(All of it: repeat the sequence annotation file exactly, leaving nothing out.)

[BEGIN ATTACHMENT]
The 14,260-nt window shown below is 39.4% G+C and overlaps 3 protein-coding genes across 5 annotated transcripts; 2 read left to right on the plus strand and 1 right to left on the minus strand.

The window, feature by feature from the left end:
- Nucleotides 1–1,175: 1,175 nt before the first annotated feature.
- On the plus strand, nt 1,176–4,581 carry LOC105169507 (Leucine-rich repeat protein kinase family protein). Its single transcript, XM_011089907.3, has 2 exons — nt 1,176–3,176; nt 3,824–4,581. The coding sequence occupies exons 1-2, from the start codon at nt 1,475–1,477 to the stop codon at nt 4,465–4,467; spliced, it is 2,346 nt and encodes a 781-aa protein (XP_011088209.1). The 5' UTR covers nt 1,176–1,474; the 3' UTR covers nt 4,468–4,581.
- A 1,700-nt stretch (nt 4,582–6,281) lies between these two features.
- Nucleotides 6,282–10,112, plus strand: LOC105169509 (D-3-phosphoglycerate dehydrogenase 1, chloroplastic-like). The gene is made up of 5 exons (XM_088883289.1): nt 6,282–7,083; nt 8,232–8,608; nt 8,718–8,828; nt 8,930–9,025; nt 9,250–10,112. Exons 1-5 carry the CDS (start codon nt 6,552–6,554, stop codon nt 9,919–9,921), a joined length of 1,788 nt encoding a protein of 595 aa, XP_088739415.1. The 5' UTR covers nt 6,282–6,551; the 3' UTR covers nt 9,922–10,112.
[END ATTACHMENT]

The 14,260-nt window shown below is 39.4% G+C and overlaps 3 protein-coding genes across 5 annotated transcripts; 2 read left to right on the plus strand and 1 right to left on the minus strand.

The window, feature by feature from the left end:
- Nucleotides 1–1,175: 1,175 nt before the first annotated feature.
- On the plus strand, nt 1,176–4,581 carry LOC105169507 (Leucine-rich repeat protein kinase family protein). Its single transcript, XM_011089907.3, has 2 exons — nt 1,176–3,176; nt 3,824–4,581. The coding sequence occupies exons 1-2, from the start codon at nt 1,475–1,477 to the stop codon at nt 4,465–4,467; spliced, it is 2,346 nt and encodes a 781-aa protein (XP_011088209.1). The 5' UTR covers nt 1,176–1,474; the 3' UTR covers nt 4,468–4,581.
- A 1,700-nt stretch (nt 4,582–6,281) lies between these two features.
- Nucleotides 6,282–10,112, plus strand: LOC105169509 (D-3-phosphoglycerate dehydrogenase 1, chloroplastic-like). The gene is made up of 5 exons (XM_088883289.1): nt 6,282–7,083; nt 8,232–8,608; nt 8,718–8,828; nt 8,930–9,025; nt 9,250–10,112. Exons 1-5 carry the CDS (start codon nt 6,552–6,554, stop codon nt 9,919–9,921), a joined length of 1,788 nt encoding a protein of 595 aa, XP_088739415.1. The 5' UTR covers nt 6,282–6,551; the 3' UTR covers nt 9,922–10,112.